OK here is an album that basically sounds just like it says on the tin.. Overdubbed. The latest installment from Canadian underground dub musician, remixer and producer, Dubmatix, collaborating this time with vintage Jamaican riddim section Sly Dunbar and Robbie Shakespear, aka Sly and Robbie, whom we are told gave a bunch of master riddims previously unreleased / new to Dubmatix to remix and overdub in carte blanche style and passion to which he has.
Dubmatix has a big following within the arena with nearly 300,000 followers on FB and over 2 million on Soundcloud, his catalogue runs into the hundreds with dub releases, remixes, collaborations, EPs and stand alone albums. It was 2004 when he debuted his first release, ‘Champion Soundclash’, since then he has collaborated with dozens of prolific players in the industry providing remixes and providing his own compositions showcasing numerous singers and MCs. He’s a hands-on touring producer and over the years has gained much respect from many big names within the world of reggae and dub. There are not many underground reggae and dub radio shows that don’t feature a Dubmatix workout in their playlistings and can be considered without a doubt a bonefide veteran of the second wave underground digital dub arena, one of the pioneers to brake away from the ‘dub by numbers’ sentiment that peppered the first wave of underground digital dub.
Sly and Robbie were most prominent during the whole of the 1980s and into the 90s, the riddim section supreme, the bass and drum inna dub ‘n spesh for one’s musical vest. Undisputed Jamaican champions. Diffiult to count exactly how many bodies of work Sly and Robbie have appeared on during the past four decades but it safe to say it probably runs into the thousands, and not only within the Jamaican reggae world of vintage dub and collaboration, but also the mainstream pop and rock world with their work with Grace Jones, The Stones, Herbie and dozens more. Most probably by now, weighing it all up, the most respected riddim section from Jamaica ever.
But that’s not all.. We have a full brass section appearing throughout the album and additional percussion plus appearances by some top drawer MCs that you may have heard of… Dubmatix pulling out all the stops by guesting on Trombone; Chris Butcher, on Trumpet; John Pittman, on Sax; Paul Metcalfe with conga duties provided by the one Pato Irie. Guest MC duties come courtesy of the mighty Prince Allah, Screechy Dan, Jay Spaker, Megative and Treson.
The album’s opener, ‘Dictionary’, comes in at full distorted throttle, with a punk attitude that is heavily embraced by the underground dub scene, and then mid way the lazer lights in a field moment arrives, just as I was expecting, but what I wasn’t expecting was the wall of sound brass section that comes in the mix to finish off the last few bars, a spaghetti western themed ‘Atom Heart Mother’ moment, this is what makes today’s underground eclectic dub movement so interesting.
Prince Allah and Screechy Dan make their appearance on the second piece entitled ‘Smoothie’ which it is, a nice rolling 90’s mid tempo traveling style roots and pleasure track, I predict this tune will be a big drop at any sound system special.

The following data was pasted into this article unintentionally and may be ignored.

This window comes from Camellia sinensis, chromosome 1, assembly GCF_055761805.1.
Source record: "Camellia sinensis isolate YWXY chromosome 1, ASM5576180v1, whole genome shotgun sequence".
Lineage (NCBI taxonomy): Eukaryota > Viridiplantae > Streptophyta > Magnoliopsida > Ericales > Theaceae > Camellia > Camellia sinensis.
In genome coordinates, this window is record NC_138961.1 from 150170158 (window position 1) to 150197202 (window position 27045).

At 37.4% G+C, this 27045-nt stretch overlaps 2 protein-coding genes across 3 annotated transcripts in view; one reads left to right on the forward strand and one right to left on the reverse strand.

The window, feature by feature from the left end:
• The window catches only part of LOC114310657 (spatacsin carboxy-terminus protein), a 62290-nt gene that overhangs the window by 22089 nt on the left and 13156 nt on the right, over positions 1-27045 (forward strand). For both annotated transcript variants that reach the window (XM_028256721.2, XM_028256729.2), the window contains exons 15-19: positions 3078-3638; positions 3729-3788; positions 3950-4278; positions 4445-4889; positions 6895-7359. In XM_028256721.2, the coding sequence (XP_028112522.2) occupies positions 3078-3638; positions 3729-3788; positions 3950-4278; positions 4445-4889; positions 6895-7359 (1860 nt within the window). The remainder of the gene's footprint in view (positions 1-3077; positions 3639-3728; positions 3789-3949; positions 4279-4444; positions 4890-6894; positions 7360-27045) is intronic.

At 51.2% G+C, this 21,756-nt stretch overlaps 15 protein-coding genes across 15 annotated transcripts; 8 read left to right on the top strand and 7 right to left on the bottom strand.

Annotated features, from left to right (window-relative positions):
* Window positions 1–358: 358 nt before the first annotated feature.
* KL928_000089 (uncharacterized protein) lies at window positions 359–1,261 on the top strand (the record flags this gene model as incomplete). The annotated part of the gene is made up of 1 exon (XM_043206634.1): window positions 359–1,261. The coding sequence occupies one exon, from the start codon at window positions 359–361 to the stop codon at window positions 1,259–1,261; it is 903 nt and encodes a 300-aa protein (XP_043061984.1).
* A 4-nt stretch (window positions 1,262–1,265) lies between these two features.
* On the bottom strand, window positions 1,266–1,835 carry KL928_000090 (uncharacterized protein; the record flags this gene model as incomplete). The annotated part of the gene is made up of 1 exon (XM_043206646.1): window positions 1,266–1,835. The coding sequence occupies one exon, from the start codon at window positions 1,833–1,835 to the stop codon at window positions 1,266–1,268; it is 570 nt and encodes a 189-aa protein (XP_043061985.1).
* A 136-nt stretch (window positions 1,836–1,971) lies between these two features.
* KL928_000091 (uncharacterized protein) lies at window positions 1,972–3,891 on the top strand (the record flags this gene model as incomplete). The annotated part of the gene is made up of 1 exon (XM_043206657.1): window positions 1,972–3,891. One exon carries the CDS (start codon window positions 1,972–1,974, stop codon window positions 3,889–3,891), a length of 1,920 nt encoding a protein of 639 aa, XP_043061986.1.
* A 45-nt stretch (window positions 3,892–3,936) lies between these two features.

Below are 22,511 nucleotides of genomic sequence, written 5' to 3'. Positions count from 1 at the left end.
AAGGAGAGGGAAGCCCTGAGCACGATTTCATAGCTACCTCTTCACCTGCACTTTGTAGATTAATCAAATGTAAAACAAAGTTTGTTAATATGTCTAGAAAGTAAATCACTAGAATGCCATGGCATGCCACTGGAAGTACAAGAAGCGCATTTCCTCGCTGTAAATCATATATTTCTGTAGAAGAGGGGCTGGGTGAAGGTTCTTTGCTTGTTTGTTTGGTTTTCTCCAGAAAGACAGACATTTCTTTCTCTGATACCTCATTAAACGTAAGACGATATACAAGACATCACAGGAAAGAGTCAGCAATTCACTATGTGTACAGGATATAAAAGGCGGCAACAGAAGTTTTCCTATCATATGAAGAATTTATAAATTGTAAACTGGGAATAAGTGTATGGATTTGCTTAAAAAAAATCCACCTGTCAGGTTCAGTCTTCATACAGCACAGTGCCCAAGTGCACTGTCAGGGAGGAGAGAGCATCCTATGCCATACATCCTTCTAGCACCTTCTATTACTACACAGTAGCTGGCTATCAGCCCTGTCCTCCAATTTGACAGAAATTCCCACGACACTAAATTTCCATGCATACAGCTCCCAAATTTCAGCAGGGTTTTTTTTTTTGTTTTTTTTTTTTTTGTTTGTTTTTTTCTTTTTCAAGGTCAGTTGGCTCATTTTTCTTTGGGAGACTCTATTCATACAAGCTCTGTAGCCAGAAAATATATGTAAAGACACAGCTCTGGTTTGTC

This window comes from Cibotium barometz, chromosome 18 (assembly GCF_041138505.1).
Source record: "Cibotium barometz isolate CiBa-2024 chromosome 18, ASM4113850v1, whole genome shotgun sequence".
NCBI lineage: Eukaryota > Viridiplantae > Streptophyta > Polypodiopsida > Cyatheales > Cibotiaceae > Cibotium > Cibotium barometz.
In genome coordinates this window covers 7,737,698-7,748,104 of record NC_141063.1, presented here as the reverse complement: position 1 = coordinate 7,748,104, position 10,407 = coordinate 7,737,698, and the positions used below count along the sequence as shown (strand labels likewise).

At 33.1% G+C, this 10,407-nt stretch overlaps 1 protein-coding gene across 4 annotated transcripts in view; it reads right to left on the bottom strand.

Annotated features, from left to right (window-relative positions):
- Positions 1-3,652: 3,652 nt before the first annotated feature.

Now a piece called ‘Riding East’, and it is with this third track that the pure underground digi dub is in evidence, on the download album this piece gets the pleasure of having two bonus mixes, one called ‘Riding East’ alt. version and the other bonus ‘Riding East’ Orig Western Version and it’s this version that again harks back to the original second wave ‘comming at ya’ attitude with its movie samples and on the edge of distortion mixdown, big speaker special, no candyfloss situation as does the piece entitled ‘Shabby Attack’ which has a Jahno (French Dub Artist) mix vibe with the difference being the lazer lights in a field moments that arrive with extra attitude and I’m diggin it.
A piece called ‘Communication Breakdown’, featuring Jay Spaker on vocals, is very uncannily like the Congos from the Black Ark Studio days, both in Jay’s vocal delivery and harmonies and in the mixdown. Then there’s a piece called ‘Ruff House’, which takes one way back to early 80s minimalist dancehall dub, the days just before the Jamaican digital era arrived. The backing riddim track on this piece does sound deliberately dated with its tape hiss and lo fi splendor and it’s just perfect and somehow recognisable. There are plenty more tracks to discover on this album… Tune in and discover them.
This album is not untra hi-fi pristine sound Abbey Road affair, it is Jamaican dub riddim fully embraced by Dubmatix outa Canada.
The CD release has 13 tracks, the digital release has 16 and includes alternate mixes. So what happens when you put these singers and players together? One gets the best of both worlds. Dubmatix is having great fun with this album, passionate fun with a serious mixdown delivery, why only 4 out of 5 then..? Well I’ve kinda gushed enough with the descriptive above haven’t I so it loses a point for my gushing. Good work, I love it. I wish it was on tape cassette also. Dubmatix is everywhere on the dub internet but do check out his Bandcamp page for an easy to follow and concise musical adventure.